Details. Details. Otherwise it's just a tease. Some of us are fumbling in the dark trying to figure out setting up suspensions, not having the funds to 'pay' someone Rolling Eyes So these nuggets of information help.

Pleased to hear that you enjoy the GRiSO considering the standard you've set with the other bikes in your garage. cheers
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LUCKY DAVE
Montanarolo
Montanarolo
LUCKY DAVE

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PostSubject: Re: There's a damn good motorcycle hiding in there....   There's a damn good motorcycle hiding in there.... Icon_minitime1Tue Sep 22, 2020 5:48 pm

Nobleswood wrote:
^^
Details. Details. Otherwise it's just a tease. Some of us are fumbling in the dark trying to figure out setting up suspensions, not having the funds to 'pay' someone Rolling Eyes So these nuggets of information help.

Pleased to hear that you enjoy the GRiSO considering the standard you've set with the other bikes in your garage. cheers

Properly valved/sprung suspension is expensive, expect to pay at least $1000, and just exactly who does the work makes a huge difference in the finished results.

JJ is the go-to suspension guy for many Moto America and Superbike teams, he has been a race tuner forever. To get my bike right, he had to have the bike in person to ride and examine, not to mention to be able to set up the suspension once installed. Of course he rode it on mountain roads to get the final settings right.

Things he has to know - What are the current settings? What tires are on it? Are they feathered all the way to the edges or worn flat in the middle? What does it feel like when he rides it?
He also conducts an extensive interview with the rider. How is the bike used (commuting - touring - sport riding - track days - racing - Pro racing)? How bumpy are the roads/track the bike is mostly ridden on?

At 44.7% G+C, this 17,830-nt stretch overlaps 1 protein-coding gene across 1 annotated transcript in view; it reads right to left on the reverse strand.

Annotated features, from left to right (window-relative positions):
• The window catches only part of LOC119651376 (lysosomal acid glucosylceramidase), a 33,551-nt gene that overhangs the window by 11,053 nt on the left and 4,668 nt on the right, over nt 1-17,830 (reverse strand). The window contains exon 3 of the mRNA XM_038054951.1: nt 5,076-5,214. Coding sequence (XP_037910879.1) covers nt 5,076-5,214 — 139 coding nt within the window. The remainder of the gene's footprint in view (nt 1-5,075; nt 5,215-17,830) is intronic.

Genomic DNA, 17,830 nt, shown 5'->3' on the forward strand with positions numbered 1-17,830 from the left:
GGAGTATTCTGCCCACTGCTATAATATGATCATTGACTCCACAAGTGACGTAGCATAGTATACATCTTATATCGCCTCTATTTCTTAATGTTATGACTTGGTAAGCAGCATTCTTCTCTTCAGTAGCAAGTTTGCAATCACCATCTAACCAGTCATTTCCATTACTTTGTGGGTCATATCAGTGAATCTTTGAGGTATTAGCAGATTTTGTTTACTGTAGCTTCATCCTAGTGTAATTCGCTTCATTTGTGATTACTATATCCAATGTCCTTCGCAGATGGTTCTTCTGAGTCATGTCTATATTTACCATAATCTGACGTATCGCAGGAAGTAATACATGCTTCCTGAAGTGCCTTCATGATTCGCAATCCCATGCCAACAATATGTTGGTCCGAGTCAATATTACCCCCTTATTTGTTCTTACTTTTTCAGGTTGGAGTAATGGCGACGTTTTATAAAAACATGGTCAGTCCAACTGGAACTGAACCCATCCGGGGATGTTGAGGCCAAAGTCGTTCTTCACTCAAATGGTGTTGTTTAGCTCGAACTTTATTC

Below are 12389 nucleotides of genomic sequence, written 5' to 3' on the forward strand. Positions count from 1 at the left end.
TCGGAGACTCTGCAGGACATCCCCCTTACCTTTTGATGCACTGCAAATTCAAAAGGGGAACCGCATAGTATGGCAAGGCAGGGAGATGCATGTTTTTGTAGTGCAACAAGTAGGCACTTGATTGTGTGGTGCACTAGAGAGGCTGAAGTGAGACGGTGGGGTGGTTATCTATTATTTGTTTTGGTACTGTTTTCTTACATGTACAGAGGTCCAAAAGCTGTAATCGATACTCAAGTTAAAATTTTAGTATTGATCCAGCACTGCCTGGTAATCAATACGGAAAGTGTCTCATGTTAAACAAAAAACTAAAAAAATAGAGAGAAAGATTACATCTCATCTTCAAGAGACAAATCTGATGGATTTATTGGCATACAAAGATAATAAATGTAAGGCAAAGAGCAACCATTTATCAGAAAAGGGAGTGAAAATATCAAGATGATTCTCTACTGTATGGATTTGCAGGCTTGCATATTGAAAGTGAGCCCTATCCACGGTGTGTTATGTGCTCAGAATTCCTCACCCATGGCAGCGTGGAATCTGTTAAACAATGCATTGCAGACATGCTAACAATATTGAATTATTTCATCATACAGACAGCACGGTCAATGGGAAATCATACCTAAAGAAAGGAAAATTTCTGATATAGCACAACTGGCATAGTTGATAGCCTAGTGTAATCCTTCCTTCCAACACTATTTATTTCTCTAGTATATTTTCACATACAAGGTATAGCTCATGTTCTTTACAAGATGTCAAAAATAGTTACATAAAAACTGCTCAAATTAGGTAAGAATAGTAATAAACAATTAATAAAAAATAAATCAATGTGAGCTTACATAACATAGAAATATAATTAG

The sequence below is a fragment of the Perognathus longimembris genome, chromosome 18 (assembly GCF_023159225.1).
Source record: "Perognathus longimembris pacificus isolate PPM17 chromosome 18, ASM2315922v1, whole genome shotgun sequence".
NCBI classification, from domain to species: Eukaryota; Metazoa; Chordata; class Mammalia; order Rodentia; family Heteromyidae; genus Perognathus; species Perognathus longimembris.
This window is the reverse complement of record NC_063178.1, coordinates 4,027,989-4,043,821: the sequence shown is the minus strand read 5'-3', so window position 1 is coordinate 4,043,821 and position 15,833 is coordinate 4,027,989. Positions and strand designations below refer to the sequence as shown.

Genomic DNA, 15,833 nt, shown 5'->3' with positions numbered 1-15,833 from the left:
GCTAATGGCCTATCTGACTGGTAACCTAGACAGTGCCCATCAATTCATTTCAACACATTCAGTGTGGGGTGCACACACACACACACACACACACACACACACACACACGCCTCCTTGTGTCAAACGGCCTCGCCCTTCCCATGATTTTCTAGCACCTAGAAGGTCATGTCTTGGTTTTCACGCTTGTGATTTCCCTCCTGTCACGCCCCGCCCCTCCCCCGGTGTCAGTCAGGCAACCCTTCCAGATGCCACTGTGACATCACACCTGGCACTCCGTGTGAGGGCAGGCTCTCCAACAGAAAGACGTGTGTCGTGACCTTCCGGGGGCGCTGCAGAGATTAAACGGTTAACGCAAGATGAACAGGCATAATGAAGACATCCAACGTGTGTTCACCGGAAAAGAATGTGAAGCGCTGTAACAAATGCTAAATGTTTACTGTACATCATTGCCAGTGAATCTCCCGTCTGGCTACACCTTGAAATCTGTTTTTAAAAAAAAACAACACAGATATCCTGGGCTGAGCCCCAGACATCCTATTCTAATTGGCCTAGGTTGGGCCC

And a big one - how fast is the rider and EXACTLY how much does he weigh in full gear. In my case I weigh 200lbs in full gear (Vansons) with boots, gloves, helmet, backpack, etc. He even wants your ear plugs in. The interview, and looking at the tires, are to determine how fast the rider is. As a retired long time racer he classified me as "I used to be fast" (LOL)

Only after he has gathered all the pertinent information can he make a judgment on how to proceed.
So, even if I shared my valving, washer stack, spring rate, and preload information, it wouldn't do anyone else any good. Perfect suspension setup is individual.

But I will say the having your bike dialed in to exactly suit your weight, riding ability, and riding area, is worth it's weight in gold. JJ has done several of my bikes, and many of my friend's bikes, we love his work.

It's worth every penny.
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Nobleswood
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Nobleswood

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PostSubject: Re: There's a damn good motorcycle hiding in there....   There's a damn good motorcycle hiding in there.... Icon_minitime1Tue Sep 22, 2020 6:47 pm

Point taken
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LUCKY DAVE
Montanarolo
Montanarolo
LUCKY DAVE

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PostSubject: Re: There's a damn good motorcycle hiding in there....   There's a damn good motorcycle hiding in there.... Icon_minitime1Tue Sep 22, 2020 7:46 pm

Practically speaking, the stock suspension on a GRiSO doesn't have the right settings for anyone in the adjustment range. Your skill at setup doesn't make any difference if the right settings are impossible.
If you are a 100 lb rider who only rides on billiard table smooth race tracks with slippery stock tires, maybe the stock pieces will work. Maybe.
Even if you start with a good quality aftermarket shock (like an Ohlins TTX) and a set of aftermarket valves in the forks you will still have one-size-fits-all settings. And we all know what one-size-fits-all really means - they don't fit YOU.
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Nobleswood
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Nobleswood